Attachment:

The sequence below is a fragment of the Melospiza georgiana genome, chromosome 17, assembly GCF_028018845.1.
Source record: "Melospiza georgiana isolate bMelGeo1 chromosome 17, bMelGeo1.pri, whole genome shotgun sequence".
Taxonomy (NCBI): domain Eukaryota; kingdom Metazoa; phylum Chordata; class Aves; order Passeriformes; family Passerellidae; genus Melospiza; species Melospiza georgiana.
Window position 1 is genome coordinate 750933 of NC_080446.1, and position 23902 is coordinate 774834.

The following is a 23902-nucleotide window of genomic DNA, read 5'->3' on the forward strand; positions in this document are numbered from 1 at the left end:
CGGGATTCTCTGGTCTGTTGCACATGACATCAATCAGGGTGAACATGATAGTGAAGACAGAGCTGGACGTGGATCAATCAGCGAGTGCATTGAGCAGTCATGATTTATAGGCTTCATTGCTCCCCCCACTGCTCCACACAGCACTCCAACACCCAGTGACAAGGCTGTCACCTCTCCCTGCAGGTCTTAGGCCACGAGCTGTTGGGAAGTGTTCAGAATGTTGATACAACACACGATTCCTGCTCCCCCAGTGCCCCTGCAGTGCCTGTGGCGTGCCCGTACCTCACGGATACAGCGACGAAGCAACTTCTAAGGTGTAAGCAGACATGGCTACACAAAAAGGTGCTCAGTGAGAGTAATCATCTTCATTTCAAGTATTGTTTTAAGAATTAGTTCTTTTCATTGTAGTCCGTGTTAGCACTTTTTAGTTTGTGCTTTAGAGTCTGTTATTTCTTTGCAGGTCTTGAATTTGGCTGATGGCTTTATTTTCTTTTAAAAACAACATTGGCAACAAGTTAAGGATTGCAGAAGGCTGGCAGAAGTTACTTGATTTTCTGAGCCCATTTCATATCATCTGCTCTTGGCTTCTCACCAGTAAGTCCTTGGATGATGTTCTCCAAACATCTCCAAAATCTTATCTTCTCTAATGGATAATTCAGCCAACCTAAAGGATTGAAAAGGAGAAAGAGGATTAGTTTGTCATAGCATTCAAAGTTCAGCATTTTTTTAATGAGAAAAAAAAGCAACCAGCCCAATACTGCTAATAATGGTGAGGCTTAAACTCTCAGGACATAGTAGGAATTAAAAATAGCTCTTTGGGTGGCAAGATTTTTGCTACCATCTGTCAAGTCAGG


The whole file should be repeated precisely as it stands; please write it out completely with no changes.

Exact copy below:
The sequence below is a fragment of the Melospiza georgiana genome, chromosome 17, assembly GCF_028018845.1.
Source record: "Melospiza georgiana isolate bMelGeo1 chromosome 17, bMelGeo1.pri, whole genome shotgun sequence".
Taxonomy (NCBI): domain Eukaryota; kingdom Metazoa; phylum Chordata; class Aves; order Passeriformes; family Passerellidae; genus Melospiza; species Melospiza georgiana.
Window position 1 is genome coordinate 750933 of NC_080446.1, and position 23902 is coordinate 774834.

The following is a 23902-nucleotide window of genomic DNA, read 5'->3' on the forward strand; positions in this document are numbered from 1 at the left end:
CGGGATTCTCTGGTCTGTTGCACATGACATCAATCAGGGTGAACATGATAGTGAAGACAGAGCTGGACGTGGATCAATCAGCGAGTGCATTGAGCAGTCATGATTTATAGGCTTCATTGCTCCCCCCACTGCTCCACACAGCACTCCAACACCCAGTGACAAGGCTGTCACCTCTCCCTGCAGGTCTTAGGCCACGAGCTGTTGGGAAGTGTTCAGAATGTTGATACAACACACGATTCCTGCTCCCCCAGTGCCCCTGCAGTGCCTGTGGCGTGCCCGTACCTCACGGATACAGCGACGAAGCAACTTCTAAGGTGTAAGCAGACATGGCTACACAAAAAGGTGCTCAGTGAGAGTAATCATCTTCATTTCAAGTATTGTTTTAAGAATTAGTTCTTTTCATTGTAGTCCGTGTTAGCACTTTTTAGTTTGTGCTTTAGAGTCTGTTATTTCTTTGCAGGTCTTGAATTTGGCTGATGGCTTTATTTTCTTTTAAAAACAACATTGGCAACAAGTTAAGGATTGCAGAAGGCTGGCAGAAGTTACTTGATTTTCTGAGCCCATTTCATATCATCTGCTCTTGGCTTCTCACCAGTAAGTCCTTGGATGATGTTCTCCAAACATCTCCAAAATCTTATCTTCTCTAATGGATAATTCAGCCAACCTAAAGGATTGAAAAGGAGAAAGAGGATTAGTTTGTCATAGCATTCAAAGTTCAGCATTTTTTTAATGAGAAAAAAAAGCAACCAGCCCAATACTGCTAATAATGGTGAGGCTTAAACTCTCAGGACATAGTAGGAATTAAAAATAGCTCTTTGGGTGGCAAGATTTTTGCTACCATCTGTCAAGTCAGG